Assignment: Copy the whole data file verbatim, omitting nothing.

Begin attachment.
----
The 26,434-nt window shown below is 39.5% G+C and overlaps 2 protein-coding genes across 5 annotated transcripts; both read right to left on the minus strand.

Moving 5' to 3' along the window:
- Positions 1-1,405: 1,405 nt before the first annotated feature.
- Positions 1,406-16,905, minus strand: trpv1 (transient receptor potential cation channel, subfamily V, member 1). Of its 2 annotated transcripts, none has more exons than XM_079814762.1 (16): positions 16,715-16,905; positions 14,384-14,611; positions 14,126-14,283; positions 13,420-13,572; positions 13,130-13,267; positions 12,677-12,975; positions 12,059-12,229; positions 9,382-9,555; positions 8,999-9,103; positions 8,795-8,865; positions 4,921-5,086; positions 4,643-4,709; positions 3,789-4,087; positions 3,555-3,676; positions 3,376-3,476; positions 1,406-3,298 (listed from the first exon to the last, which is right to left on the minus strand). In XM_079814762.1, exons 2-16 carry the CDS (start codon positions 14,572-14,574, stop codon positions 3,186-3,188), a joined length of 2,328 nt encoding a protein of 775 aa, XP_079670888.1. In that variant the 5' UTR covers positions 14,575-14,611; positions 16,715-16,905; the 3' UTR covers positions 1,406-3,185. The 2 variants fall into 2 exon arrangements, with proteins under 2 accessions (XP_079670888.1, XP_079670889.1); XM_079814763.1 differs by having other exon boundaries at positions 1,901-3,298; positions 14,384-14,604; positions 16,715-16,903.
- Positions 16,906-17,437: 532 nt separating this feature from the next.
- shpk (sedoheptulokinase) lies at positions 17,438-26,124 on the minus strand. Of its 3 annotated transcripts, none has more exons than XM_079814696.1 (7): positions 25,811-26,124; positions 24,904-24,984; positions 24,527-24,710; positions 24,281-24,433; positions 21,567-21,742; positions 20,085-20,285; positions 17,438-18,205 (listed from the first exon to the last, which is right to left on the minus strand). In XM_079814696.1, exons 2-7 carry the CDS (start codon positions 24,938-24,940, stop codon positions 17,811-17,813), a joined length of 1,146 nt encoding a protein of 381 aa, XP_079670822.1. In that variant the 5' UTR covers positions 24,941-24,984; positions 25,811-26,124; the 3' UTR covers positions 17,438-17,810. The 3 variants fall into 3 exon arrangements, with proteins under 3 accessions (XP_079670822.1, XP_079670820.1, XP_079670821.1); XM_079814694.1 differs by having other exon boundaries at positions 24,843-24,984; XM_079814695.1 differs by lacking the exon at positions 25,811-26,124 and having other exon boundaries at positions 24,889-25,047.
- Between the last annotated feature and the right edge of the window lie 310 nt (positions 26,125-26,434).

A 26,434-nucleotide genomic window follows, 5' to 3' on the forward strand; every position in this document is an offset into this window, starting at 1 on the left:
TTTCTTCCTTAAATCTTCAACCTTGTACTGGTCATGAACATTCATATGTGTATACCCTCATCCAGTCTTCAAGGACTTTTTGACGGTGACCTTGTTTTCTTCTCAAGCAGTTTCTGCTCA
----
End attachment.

The 26,434-nt window shown below is 39.5% G+C and overlaps 2 protein-coding genes across 5 annotated transcripts; both read right to left on the minus strand.

Moving 5' to 3' along the window:
- Positions 1-1,405: 1,405 nt before the first annotated feature.
- Positions 1,406-16,905, minus strand: trpv1 (transient receptor potential cation channel, subfamily V, member 1). Of its 2 annotated transcripts, none has more exons than XM_079814762.1 (16): positions 16,715-16,905; positions 14,384-14,611; positions 14,126-14,283; positions 13,420-13,572; positions 13,130-13,267; positions 12,677-12,975; positions 12,059-12,229; positions 9,382-9,555; positions 8,999-9,103; positions 8,795-8,865; positions 4,921-5,086; positions 4,643-4,709; positions 3,789-4,087; positions 3,555-3,676; positions 3,376-3,476; positions 1,406-3,298 (listed from the first exon to the last, which is right to left on the minus strand). In XM_079814762.1, exons 2-16 carry the CDS (start codon positions 14,572-14,574, stop codon positions 3,186-3,188), a joined length of 2,328 nt encoding a protein of 775 aa, XP_079670888.1. In that variant the 5' UTR covers positions 14,575-14,611; positions 16,715-16,905; the 3' UTR covers positions 1,406-3,185. The 2 variants fall into 2 exon arrangements, with proteins under 2 accessions (XP_079670888.1, XP_079670889.1); XM_079814763.1 differs by having other exon boundaries at positions 1,901-3,298; positions 14,384-14,604; positions 16,715-16,903.
- Positions 16,906-17,437: 532 nt separating this feature from the next.
- shpk (sedoheptulokinase) lies at positions 17,438-26,124 on the minus strand. Of its 3 annotated transcripts, none has more exons than XM_079814696.1 (7): positions 25,811-26,124; positions 24,904-24,984; positions 24,527-24,710; positions 24,281-24,433; positions 21,567-21,742; positions 20,085-20,285; positions 17,438-18,205 (listed from the first exon to the last, which is right to left on the minus strand). In XM_079814696.1, exons 2-7 carry the CDS (start codon positions 24,938-24,940, stop codon positions 17,811-17,813), a joined length of 1,146 nt encoding a protein of 381 aa, XP_079670822.1. In that variant the 5' UTR covers positions 24,941-24,984; positions 25,811-26,124; the 3' UTR covers positions 17,438-17,810. The 3 variants fall into 3 exon arrangements, with proteins under 3 accessions (XP_079670822.1, XP_079670820.1, XP_079670821.1); XM_079814694.1 differs by having other exon boundaries at positions 24,843-24,984; XM_079814695.1 differs by lacking the exon at positions 25,811-26,124 and having other exon boundaries at positions 24,889-25,047.
- Between the last annotated feature and the right edge of the window lie 310 nt (positions 26,125-26,434).

A 26,434-nucleotide genomic window follows, 5' to 3' on the forward strand; every position in this document is an offset into this window, starting at 1 on the left:
TTTCTTCCTTAAATCTTCAACCTTGTACTGGTCATGAACATTCATATGTGTATACCCTCATCCAGTCTTCAAGGACTTTTTGACGGTGACCTTGTTTTCTTCTCAAGCAGTTTCTGCTCA